In this position paper, I argue that standardized tests for elementary
science such as SAT or Regents tests are not very good benchmarks for measuring
the progress of artificial intelligence systems in understanding basic science.
The primary problem is that these tests are designed to test aspects of
knowledge and ability that are challenging for people; the aspects that are
challenging for AI systems are very different. In particular, standardized
tests do not test knowledge that is obvious for people; none of this knowledge
can be assumed in AI systems. Individual standardized tests also have specific
features that are not necessarily appropriate for an AI benchmark. I analyze
the Physics subject SAT in some detail and the New York State Regents Science
test more briefly. I also argue that the apparent advantages offered by using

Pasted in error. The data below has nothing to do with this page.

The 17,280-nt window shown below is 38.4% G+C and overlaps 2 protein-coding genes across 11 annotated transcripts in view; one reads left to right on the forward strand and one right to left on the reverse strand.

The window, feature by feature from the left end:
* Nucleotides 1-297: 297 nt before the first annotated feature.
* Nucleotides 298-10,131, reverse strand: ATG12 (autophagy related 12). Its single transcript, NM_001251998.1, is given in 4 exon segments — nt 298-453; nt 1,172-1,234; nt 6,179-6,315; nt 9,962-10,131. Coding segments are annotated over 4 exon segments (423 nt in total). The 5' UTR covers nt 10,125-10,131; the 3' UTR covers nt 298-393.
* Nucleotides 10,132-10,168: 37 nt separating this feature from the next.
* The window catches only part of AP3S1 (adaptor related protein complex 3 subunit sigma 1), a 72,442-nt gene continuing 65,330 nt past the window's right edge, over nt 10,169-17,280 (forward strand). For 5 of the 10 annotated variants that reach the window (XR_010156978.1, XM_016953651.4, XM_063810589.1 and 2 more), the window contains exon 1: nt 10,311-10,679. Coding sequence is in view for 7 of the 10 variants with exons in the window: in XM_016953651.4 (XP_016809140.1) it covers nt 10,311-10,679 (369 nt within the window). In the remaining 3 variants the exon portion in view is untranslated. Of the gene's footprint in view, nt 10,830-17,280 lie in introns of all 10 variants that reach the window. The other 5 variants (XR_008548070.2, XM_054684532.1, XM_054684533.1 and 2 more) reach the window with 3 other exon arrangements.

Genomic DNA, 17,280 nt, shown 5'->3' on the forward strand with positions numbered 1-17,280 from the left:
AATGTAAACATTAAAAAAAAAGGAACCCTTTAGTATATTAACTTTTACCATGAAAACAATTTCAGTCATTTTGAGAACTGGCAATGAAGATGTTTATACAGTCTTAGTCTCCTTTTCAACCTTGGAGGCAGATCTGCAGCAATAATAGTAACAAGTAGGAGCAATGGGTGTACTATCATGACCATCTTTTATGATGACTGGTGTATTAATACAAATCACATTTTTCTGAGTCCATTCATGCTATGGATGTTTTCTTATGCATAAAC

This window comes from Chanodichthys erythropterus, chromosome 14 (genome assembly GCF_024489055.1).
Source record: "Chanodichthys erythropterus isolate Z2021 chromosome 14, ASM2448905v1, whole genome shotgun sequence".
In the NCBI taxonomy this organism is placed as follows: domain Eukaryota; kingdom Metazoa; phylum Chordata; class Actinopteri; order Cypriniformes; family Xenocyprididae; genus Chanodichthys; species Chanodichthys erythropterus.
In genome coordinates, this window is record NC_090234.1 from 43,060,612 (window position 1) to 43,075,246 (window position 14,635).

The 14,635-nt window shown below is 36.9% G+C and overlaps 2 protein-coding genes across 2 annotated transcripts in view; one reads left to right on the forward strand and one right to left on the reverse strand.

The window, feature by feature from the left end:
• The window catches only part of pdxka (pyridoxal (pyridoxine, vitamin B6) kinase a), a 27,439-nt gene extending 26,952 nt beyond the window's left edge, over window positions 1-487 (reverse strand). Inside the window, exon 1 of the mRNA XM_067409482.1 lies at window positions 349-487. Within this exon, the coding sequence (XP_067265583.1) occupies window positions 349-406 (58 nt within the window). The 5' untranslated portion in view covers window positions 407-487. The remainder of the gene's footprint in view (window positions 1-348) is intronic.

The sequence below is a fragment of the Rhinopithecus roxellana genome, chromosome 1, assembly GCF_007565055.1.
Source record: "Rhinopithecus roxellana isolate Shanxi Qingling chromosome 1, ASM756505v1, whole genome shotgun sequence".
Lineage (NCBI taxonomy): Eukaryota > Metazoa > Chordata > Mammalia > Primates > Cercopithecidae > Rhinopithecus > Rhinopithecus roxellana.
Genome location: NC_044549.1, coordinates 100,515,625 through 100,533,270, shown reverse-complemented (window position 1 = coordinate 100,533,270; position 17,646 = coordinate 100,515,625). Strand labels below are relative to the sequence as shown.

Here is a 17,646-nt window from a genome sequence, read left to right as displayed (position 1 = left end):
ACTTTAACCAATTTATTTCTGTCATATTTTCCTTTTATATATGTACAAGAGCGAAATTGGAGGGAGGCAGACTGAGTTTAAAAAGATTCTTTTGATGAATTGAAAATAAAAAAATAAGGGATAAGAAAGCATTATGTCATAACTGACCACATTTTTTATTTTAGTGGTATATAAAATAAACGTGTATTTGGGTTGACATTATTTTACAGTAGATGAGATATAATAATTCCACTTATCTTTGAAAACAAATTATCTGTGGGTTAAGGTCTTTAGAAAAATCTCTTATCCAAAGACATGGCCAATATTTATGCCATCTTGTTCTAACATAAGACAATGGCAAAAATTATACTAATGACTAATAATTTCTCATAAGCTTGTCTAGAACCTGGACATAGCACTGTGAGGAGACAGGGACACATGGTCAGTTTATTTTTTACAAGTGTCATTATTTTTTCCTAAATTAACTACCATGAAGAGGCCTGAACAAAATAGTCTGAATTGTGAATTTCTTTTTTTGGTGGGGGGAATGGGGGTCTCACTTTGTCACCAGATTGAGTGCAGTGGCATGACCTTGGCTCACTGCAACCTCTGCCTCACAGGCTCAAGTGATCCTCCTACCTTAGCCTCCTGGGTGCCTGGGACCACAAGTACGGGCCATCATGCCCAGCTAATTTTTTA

standardized tests are mostly either minor or illusory. The one major real
advantage is that the significance is easily explained to the public; but I
argue that even this is a somewhat mixed blessing. I conclude by arguing that,
first, more appropriate collections of exam style problems could be assembled,
and second, that there are better kinds of benchmarks than exam-style problems.
In an appendix I present a collection of sample exam-style problems that test
kinds of knowledge missing from the standardized tests.
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